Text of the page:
The consumers goods giant has partnered with The Nature Conservancy in its bid to replenish the ocean floor in Indonesia's Coral Triangle. Angeli Mehta reports
The health of seagrass meadows and mangrove forests are affected in turn by the health of coral reefs, which cover just 0.2% of the world’s seafloor but are home to a quarter of marine life and provide livelihoods for 500 million people.
But these vital ecosystems are another casualty of ocean heatwaves, that are becoming more frequent and longer lasting than even 20 years ago.
Scientists estimate that 25%-30% of coral reefs have been largely or completely degraded since the beginning of the 20th century, and 90% will be lost by the middle of this century, without intervention.
In May, consumer goods giant Mars Inc launched what it described as the world’s largest coral reef restoration project, in partnership with The Nature Conservancy, which aims to restore 185,000 square metres of coral reef around the world by 2029.
We rescue corals from a wide variety of habitats in more extreme conditions, and this increases resiliency
The reefs have been chosen carefully for water quality and flow, explains marine scientist David Smith, who has been leading the project.
The first are in Indonesia’s Coral Triangle off the coast of Sulawesi. The reefs were destroyed by blast fishing several decades ago and haven’t been able to recover.
The restoration method involves creating a network of steel sand-coated reef “stars”, studded with a diversity of coral that have been chosen to cope with warmer climes.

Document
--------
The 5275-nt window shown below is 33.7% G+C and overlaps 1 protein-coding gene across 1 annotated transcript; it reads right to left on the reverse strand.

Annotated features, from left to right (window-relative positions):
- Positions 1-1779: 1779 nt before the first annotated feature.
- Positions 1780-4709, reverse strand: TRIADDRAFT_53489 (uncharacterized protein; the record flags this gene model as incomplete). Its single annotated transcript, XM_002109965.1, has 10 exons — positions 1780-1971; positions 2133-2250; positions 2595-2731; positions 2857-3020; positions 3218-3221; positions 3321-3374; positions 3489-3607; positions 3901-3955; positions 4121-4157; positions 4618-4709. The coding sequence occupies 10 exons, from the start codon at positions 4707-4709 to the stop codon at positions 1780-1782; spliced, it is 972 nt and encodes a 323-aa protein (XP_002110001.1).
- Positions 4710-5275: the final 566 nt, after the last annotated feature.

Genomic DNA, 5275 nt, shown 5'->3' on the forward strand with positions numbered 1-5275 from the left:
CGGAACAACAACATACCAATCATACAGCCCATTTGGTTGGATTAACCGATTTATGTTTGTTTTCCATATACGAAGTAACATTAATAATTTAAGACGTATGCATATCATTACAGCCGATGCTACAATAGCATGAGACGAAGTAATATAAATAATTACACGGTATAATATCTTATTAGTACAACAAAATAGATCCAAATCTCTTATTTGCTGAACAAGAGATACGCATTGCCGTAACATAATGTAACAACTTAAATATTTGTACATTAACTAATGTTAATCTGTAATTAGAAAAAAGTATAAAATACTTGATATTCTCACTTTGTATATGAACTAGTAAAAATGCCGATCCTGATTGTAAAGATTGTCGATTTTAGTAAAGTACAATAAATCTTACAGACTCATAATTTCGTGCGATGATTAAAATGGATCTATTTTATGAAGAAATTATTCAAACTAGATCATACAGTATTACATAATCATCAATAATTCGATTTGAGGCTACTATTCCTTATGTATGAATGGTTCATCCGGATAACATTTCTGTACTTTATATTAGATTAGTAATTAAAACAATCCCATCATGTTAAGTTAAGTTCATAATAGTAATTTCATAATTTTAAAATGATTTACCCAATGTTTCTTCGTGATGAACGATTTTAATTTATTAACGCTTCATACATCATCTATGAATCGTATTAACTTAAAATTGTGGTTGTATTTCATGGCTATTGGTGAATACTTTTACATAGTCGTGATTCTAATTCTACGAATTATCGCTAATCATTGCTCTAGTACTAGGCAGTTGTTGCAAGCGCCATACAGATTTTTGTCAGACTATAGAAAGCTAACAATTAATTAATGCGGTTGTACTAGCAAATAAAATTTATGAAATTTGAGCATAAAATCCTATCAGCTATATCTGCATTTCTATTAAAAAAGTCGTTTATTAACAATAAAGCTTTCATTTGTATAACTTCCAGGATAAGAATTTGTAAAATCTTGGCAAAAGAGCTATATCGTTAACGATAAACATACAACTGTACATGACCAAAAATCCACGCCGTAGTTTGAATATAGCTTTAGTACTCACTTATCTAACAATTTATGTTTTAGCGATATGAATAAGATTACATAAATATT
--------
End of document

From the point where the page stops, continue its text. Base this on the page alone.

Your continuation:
“We rescue corals from a wide variety of habitats in more extreme conditions, and this increases resiliency. We also use a mixed bag of species, some of which will be tolerant to climate change. So the long-term viability of the restoration is absolutely central to what we think about,” says Smith.
Mars has also been careful to involve the wider community living around the reefs, in order to promote greater ownership of the process. It broke the restoration process down into six or seven different aspects and got different sections of the community to deliver them. Putting all the elements together created a really efficient and scalable process, adds Smith.
So far just a tiny fraction of the reef has been restored – it will take another two years to complete the work, but already coral cover has increased and species such as sharks and turtles are returning.
Fish stocks are growing, although it could take five to seven years for them to recover fully. As the reef builds up it will also start to provide some coastal protection from storm surges and erosion.
This article is part of The Ethical Corporation summer 2021 in-depth briefing on natural capital. Click on the cover to download your digital copy for free.